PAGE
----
“One evening last autumn, I sat long hours with a European acquaintance while he expounded a political-economic doctrine which seemed sound as a nut and in which I could find no defect. At the end, he said with great earnestness: ‘I have a mission to the masses. I feel that I am called to get the ear of the people. I shall devote the rest of my life to spreading my doctrine far and wide among the population. What do you think?’”
The quest is folly, he explained, because the proven popular favorite of the crowd “is generally some Barabbas” whom they will champion over the innocent man they are offered. The wrong person will be crucified. This is a profoundly cynical view that is not without historical foundation.
But a belief in populism has historical foundation as well. From the 19th century British Anti-Corn Law League of John Bright and Richard Cobden to the American Bill of Rights, there are episodes in history that dazzle you with their possibilities.
Perhaps the problem is seeing the two approaches as incompatible? Perhaps it is possible to believe in a Remnant within whom freedom resonates like music and also believe there are embers within every person that it is possible to stir through reason? Freedom may be like telling a joke. Some people laugh before the last syllable because they get it on a visceral level; they see the punch line coming. Other people laugh only after a few seconds of reflection or because you explain to them what the joke means. Many never laugh at all. Some will understand and call it offensive.
The question then becomes, “what’s the better use of your time and other scarce resources?” The Remnant, or the people who don’t get the joke? Right now, words of reason seem to be torn away in the winds of war and politics as soon as they are spoken. At the same time, people who wish to live free are naturally seeking out and finding each other.
And, so, in the spirit of Albert Jay Nock, I address the Remnant.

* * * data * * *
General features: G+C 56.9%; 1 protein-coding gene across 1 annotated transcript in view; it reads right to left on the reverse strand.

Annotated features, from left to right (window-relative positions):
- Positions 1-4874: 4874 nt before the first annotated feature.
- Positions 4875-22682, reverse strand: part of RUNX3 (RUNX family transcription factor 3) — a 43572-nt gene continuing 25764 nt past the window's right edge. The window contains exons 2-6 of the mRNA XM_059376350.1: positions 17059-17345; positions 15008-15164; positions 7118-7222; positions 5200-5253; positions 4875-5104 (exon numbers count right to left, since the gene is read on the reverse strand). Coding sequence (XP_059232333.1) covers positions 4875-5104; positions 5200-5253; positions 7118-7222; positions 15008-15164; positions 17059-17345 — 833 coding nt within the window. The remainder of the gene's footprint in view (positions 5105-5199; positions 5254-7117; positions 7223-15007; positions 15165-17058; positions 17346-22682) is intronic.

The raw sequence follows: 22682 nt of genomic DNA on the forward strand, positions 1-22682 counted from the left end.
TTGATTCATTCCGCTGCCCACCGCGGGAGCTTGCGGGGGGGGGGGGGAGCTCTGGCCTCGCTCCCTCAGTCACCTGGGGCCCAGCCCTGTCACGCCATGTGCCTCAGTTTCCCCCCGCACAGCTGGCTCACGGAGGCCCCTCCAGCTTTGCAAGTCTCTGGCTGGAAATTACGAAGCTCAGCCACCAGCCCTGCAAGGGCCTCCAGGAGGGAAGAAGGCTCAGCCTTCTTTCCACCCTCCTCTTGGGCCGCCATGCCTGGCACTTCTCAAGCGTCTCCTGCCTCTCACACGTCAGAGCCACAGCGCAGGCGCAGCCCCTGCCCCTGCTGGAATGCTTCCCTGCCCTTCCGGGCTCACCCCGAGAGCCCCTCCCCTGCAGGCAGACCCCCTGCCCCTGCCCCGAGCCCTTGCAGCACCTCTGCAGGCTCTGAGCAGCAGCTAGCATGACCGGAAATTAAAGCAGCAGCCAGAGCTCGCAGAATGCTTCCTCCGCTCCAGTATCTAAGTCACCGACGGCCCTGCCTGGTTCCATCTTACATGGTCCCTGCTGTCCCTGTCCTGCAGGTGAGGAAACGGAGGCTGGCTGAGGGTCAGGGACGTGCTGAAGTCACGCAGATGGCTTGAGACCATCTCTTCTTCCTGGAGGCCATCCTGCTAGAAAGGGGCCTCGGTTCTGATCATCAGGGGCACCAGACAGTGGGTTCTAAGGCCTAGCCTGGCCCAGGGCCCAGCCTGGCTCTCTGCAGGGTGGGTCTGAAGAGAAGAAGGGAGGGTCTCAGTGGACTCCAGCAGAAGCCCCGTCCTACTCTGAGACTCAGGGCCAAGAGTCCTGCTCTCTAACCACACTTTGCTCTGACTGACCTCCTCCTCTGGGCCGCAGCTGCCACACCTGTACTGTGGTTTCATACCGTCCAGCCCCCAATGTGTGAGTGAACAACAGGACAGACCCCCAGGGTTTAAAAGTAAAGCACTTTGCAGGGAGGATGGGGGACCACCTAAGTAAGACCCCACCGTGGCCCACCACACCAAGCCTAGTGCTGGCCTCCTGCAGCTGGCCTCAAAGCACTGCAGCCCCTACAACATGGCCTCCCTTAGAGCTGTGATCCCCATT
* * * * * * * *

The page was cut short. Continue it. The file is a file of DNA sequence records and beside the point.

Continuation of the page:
You don’t who or what you are but I know two things. You exist. And I will find you. Not to extract advantage or to cause harm. I will find you to extend my hand in friendship and fellowship. It is a selfish gesture because I need your companionship. I need to know there are people with enough simple goodwill to goodness in truth and to acknowledge that what I produce belongs to me. I want to talk with other people without worrying about how my words will come back to harm me. I want to live in a society where people enjoy and enrich each other without fear or danger. I long to live in a free world. I do not, I cannot live there now. And, so, the closest approximation I have is the company of the Remnant.
Without presuming to be a spokeswoman, I raise a glass in your direction to say “Join us.” If you will not, then the next glass is raised to ask “May I join you?” It comes out to the same thing in the end. Long live the Remnant in whom freedom is now entrusted.
Wendy McElroy is a frequent Dollar Vigilante contributor and renowned individualist anarchist and individualist feminist. She was a co-founder along with Carl Watner and George H. Smith of The Voluntaryist in 1982, and is the author/editor of twelve books, the latest of which is The Art of Being Free. Follow her work at www.wendymcelroy.com.